The Overfield Story
In 1960, Julia Hobart established the Overfield Nursery School to meet the needs and enrich the lives of not only her children, but all children in the community. Twelve children made up that first class, which met in the Overfield Tavern Museum–one of the first buildings in Troy, built in 1808. For the next 28 years, school was in session in the back of the museum; children learned in an environment focused on exploration, creativity, collaboration, and appreciation of nature. In 1970, the innovative program was recognized and granted licensing by the State of Ohio.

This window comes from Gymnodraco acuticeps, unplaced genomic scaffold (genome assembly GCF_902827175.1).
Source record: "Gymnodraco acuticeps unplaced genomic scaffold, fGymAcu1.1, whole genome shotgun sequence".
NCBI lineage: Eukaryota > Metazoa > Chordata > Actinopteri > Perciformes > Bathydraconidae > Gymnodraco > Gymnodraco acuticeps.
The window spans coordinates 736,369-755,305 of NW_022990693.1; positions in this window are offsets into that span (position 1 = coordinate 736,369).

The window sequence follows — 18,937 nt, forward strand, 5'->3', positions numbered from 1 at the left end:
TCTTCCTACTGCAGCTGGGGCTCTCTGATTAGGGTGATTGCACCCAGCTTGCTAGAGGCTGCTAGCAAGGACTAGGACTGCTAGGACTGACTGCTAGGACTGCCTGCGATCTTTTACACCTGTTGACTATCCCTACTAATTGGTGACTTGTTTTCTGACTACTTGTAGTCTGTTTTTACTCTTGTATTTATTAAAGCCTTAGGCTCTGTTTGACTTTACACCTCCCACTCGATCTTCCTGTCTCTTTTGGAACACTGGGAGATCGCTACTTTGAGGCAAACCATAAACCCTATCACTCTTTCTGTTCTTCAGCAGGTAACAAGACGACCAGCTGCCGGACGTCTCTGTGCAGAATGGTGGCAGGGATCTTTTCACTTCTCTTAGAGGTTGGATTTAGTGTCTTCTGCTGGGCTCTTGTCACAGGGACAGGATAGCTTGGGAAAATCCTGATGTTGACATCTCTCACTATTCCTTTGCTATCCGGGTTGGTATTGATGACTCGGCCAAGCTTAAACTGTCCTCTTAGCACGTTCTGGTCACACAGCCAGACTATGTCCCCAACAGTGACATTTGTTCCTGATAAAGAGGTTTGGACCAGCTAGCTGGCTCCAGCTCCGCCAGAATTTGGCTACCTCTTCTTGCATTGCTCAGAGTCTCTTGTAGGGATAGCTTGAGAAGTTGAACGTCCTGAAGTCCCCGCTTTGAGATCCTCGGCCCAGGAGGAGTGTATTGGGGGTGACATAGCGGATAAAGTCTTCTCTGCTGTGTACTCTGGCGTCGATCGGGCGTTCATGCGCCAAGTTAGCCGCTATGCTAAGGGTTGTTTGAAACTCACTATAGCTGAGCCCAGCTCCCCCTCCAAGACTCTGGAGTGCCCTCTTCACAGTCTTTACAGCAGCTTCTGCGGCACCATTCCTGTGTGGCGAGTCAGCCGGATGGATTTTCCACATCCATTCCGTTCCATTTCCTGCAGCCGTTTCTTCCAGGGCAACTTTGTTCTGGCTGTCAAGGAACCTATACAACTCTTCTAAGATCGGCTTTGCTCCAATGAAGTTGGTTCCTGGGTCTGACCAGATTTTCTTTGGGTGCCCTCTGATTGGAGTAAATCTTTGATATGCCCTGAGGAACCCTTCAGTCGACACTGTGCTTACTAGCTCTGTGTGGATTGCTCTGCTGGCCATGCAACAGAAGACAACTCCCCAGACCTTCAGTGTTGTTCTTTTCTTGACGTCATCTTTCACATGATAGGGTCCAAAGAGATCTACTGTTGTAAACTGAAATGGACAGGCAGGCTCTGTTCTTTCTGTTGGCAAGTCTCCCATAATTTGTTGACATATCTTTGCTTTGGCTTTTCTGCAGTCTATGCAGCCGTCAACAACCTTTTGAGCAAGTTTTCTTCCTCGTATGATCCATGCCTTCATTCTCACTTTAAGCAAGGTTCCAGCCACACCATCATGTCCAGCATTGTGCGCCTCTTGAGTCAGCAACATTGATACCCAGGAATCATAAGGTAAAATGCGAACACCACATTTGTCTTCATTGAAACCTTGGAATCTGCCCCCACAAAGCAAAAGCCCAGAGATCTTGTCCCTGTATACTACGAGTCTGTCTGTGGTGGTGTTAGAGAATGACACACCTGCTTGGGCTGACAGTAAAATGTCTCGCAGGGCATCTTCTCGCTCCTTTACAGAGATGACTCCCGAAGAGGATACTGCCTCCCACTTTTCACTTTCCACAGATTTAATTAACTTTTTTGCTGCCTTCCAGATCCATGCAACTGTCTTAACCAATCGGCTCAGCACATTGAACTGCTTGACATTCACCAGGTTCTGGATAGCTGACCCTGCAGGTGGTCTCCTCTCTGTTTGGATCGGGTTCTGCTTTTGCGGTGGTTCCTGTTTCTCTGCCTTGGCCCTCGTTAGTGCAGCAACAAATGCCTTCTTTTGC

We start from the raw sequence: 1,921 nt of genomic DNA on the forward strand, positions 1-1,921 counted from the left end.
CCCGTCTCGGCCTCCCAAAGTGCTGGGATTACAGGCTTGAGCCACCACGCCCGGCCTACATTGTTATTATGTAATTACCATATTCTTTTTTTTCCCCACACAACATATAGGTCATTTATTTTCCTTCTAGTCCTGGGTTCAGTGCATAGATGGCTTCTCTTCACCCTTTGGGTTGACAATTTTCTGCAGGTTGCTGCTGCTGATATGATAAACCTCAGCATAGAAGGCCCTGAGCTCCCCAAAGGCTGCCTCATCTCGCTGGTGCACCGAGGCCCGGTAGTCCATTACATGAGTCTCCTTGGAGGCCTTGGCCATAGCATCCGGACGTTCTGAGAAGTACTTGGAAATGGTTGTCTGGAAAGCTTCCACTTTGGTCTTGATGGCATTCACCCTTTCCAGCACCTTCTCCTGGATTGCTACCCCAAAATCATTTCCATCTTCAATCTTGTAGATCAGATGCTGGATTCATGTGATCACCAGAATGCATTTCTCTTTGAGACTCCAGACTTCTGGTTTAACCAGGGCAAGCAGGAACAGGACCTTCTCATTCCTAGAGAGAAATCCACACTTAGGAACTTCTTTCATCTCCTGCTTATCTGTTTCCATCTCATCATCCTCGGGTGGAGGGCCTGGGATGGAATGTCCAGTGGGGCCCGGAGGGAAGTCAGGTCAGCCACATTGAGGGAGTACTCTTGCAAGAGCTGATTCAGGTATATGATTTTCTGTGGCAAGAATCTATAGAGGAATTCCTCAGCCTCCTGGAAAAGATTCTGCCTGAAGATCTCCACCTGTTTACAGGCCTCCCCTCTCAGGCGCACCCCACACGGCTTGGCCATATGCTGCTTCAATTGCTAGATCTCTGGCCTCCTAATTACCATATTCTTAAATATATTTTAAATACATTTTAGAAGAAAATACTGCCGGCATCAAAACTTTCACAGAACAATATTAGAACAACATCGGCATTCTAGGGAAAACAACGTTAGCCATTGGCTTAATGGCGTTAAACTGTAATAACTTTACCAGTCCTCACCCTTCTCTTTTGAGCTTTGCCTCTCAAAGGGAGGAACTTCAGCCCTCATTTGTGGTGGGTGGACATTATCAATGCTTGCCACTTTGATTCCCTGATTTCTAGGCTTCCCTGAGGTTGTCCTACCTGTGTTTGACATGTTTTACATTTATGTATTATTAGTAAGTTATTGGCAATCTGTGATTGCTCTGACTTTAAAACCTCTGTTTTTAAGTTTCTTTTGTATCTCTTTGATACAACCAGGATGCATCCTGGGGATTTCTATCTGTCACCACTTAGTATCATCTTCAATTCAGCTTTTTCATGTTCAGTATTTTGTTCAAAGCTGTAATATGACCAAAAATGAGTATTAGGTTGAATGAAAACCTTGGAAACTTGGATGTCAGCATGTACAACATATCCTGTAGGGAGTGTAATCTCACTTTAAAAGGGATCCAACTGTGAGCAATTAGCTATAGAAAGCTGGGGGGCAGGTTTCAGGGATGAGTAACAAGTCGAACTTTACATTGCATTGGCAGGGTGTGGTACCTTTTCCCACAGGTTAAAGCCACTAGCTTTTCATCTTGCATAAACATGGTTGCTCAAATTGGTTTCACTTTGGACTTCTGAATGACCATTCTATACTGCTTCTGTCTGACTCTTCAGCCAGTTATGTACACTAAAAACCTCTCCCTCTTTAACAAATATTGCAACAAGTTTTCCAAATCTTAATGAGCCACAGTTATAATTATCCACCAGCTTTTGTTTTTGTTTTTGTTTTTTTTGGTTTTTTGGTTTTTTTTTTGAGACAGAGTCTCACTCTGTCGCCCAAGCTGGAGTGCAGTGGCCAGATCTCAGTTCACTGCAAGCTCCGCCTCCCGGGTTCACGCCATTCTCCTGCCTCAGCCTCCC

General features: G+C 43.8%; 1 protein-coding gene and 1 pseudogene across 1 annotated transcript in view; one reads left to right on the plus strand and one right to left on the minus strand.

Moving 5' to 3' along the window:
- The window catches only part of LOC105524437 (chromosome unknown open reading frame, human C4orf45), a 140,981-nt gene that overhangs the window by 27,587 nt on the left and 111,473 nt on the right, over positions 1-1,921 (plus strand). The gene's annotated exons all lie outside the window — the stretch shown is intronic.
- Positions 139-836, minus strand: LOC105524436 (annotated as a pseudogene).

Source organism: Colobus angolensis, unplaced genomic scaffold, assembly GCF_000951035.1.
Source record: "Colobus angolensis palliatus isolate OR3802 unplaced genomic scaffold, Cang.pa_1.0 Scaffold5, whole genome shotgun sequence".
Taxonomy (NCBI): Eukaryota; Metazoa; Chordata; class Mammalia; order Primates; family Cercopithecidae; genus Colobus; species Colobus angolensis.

By 1988, 65 children attended the Overfield Early Childhood Program, which ran five days a week. When the school received accreditation from the National Association for the Education of Young Children in 1988, the Hobart Brothers Company saw fit to offer the Edward and Martha Hobart house and grounds as the school’s new home. A renovation thoughtfully optimized the space for young children, and in September 1989 the cheerful yellow doors opened to 100 children and nine teachers. To ensure the school’s success and continued growth, Julia and William gave Overfield the funds to purchase the house and grounds in 1998. During this time, a viewing of the Reggio Emilia exhibit, The Hundred Languages of Children, at the Dayton Art Institute inspired Julia to interweave the Reggio philosophy with the school’s focus on child-centered, project-based learning.